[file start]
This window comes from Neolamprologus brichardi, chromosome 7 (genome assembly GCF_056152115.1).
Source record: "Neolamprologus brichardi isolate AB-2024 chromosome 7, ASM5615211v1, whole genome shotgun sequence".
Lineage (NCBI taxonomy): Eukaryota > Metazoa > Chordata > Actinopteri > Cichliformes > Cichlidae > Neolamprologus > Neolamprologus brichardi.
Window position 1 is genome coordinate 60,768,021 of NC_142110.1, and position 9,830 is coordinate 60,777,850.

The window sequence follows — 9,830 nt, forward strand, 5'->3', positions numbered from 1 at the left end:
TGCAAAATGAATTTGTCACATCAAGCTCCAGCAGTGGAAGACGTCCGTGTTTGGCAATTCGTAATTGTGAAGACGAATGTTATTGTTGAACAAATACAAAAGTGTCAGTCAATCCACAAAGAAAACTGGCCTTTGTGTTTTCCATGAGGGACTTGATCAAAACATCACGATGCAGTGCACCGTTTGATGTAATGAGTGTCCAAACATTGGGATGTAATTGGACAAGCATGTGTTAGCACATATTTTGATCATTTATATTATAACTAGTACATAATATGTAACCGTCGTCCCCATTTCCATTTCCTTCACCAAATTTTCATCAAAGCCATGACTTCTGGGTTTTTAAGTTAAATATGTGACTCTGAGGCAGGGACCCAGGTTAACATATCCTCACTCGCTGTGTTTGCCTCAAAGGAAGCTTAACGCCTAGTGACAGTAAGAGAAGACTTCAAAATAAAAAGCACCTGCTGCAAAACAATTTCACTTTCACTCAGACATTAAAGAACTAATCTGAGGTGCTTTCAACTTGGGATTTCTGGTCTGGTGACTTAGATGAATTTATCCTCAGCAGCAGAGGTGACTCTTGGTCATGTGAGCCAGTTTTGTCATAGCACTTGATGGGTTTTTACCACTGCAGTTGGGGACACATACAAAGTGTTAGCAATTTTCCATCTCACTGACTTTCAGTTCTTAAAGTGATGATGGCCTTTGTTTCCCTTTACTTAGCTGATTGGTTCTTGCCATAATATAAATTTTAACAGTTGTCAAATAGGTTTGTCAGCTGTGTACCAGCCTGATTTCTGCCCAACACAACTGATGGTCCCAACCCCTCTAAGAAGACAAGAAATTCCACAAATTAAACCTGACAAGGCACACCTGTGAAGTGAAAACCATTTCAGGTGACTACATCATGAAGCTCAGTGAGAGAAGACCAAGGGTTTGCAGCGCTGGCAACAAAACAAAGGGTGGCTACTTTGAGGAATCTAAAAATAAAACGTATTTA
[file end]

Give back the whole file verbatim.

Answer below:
This window comes from Neolamprologus brichardi, chromosome 7 (genome assembly GCF_056152115.1).
Source record: "Neolamprologus brichardi isolate AB-2024 chromosome 7, ASM5615211v1, whole genome shotgun sequence".
Lineage (NCBI taxonomy): Eukaryota > Metazoa > Chordata > Actinopteri > Cichliformes > Cichlidae > Neolamprologus > Neolamprologus brichardi.
Window position 1 is genome coordinate 60,768,021 of NC_142110.1, and position 9,830 is coordinate 60,777,850.

The window sequence follows — 9,830 nt, forward strand, 5'->3', positions numbered from 1 at the left end:
TGCAAAATGAATTTGTCACATCAAGCTCCAGCAGTGGAAGACGTCCGTGTTTGGCAATTCGTAATTGTGAAGACGAATGTTATTGTTGAACAAATACAAAAGTGTCAGTCAATCCACAAAGAAAACTGGCCTTTGTGTTTTCCATGAGGGACTTGATCAAAACATCACGATGCAGTGCACCGTTTGATGTAATGAGTGTCCAAACATTGGGATGTAATTGGACAAGCATGTGTTAGCACATATTTTGATCATTTATATTATAACTAGTACATAATATGTAACCGTCGTCCCCATTTCCATTTCCTTCACCAAATTTTCATCAAAGCCATGACTTCTGGGTTTTTAAGTTAAATATGTGACTCTGAGGCAGGGACCCAGGTTAACATATCCTCACTCGCTGTGTTTGCCTCAAAGGAAGCTTAACGCCTAGTGACAGTAAGAGAAGACTTCAAAATAAAAAGCACCTGCTGCAAAACAATTTCACTTTCACTCAGACATTAAAGAACTAATCTGAGGTGCTTTCAACTTGGGATTTCTGGTCTGGTGACTTAGATGAATTTATCCTCAGCAGCAGAGGTGACTCTTGGTCATGTGAGCCAGTTTTGTCATAGCACTTGATGGGTTTTTACCACTGCAGTTGGGGACACATACAAAGTGTTAGCAATTTTCCATCTCACTGACTTTCAGTTCTTAAAGTGATGATGGCCTTTGTTTCCCTTTACTTAGCTGATTGGTTCTTGCCATAATATAAATTTTAACAGTTGTCAAATAGGTTTGTCAGCTGTGTACCAGCCTGATTTCTGCCCAACACAACTGATGGTCCCAACCCCTCTAAGAAGACAAGAAATTCCACAAATTAAACCTGACAAGGCACACCTGTGAAGTGAAAACCATTTCAGGTGACTACATCATGAAGCTCAGTGAGAGAAGACCAAGGGTTTGCAGCGCTGGCAACAAAACAAAGGGTGGCTACTTTGAGGAATCTAAAAATAAAACGTATTTA